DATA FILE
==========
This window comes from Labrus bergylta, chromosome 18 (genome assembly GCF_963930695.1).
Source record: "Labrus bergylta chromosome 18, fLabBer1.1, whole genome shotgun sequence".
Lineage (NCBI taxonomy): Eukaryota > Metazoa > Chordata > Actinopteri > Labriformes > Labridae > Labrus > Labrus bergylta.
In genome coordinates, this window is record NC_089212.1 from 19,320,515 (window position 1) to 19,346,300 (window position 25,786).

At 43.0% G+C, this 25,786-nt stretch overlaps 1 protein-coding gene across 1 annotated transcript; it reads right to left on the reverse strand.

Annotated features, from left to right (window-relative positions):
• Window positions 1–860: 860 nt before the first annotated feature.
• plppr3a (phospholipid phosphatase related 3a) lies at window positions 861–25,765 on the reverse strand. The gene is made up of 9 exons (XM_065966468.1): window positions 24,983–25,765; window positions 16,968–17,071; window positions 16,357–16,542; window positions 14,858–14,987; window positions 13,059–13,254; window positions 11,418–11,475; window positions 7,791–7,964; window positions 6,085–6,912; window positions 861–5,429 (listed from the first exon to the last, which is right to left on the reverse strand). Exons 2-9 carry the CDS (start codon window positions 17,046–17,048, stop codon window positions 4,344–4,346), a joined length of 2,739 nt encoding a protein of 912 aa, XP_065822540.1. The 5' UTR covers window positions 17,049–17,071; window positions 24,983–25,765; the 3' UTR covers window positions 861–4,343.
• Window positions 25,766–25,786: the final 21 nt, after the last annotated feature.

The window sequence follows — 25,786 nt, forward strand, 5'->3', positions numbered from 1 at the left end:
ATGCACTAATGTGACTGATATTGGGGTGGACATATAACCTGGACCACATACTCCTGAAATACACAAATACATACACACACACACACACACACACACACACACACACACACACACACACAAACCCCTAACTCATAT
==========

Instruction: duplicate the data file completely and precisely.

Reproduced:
This window comes from Labrus bergylta, chromosome 18 (genome assembly GCF_963930695.1).
Source record: "Labrus bergylta chromosome 18, fLabBer1.1, whole genome shotgun sequence".
Lineage (NCBI taxonomy): Eukaryota > Metazoa > Chordata > Actinopteri > Labriformes > Labridae > Labrus > Labrus bergylta.
In genome coordinates, this window is record NC_089212.1 from 19,320,515 (window position 1) to 19,346,300 (window position 25,786).

At 43.0% G+C, this 25,786-nt stretch overlaps 1 protein-coding gene across 1 annotated transcript; it reads right to left on the reverse strand.

Annotated features, from left to right (window-relative positions):
• Window positions 1–860: 860 nt before the first annotated feature.
• plppr3a (phospholipid phosphatase related 3a) lies at window positions 861–25,765 on the reverse strand. The gene is made up of 9 exons (XM_065966468.1): window positions 24,983–25,765; window positions 16,968–17,071; window positions 16,357–16,542; window positions 14,858–14,987; window positions 13,059–13,254; window positions 11,418–11,475; window positions 7,791–7,964; window positions 6,085–6,912; window positions 861–5,429 (listed from the first exon to the last, which is right to left on the reverse strand). Exons 2-9 carry the CDS (start codon window positions 17,046–17,048, stop codon window positions 4,344–4,346), a joined length of 2,739 nt encoding a protein of 912 aa, XP_065822540.1. The 5' UTR covers window positions 17,049–17,071; window positions 24,983–25,765; the 3' UTR covers window positions 861–4,343.
• Window positions 25,766–25,786: the final 21 nt, after the last annotated feature.

The window sequence follows — 25,786 nt, forward strand, 5'->3', positions numbered from 1 at the left end:
ATGCACTAATGTGACTGATATTGGGGTGGACATATAACCTGGACCACATACTCCTGAAATACACAAATACATACACACACACACACACACACACACACACACACACACACACACACACAAACCCCTAACTCATAT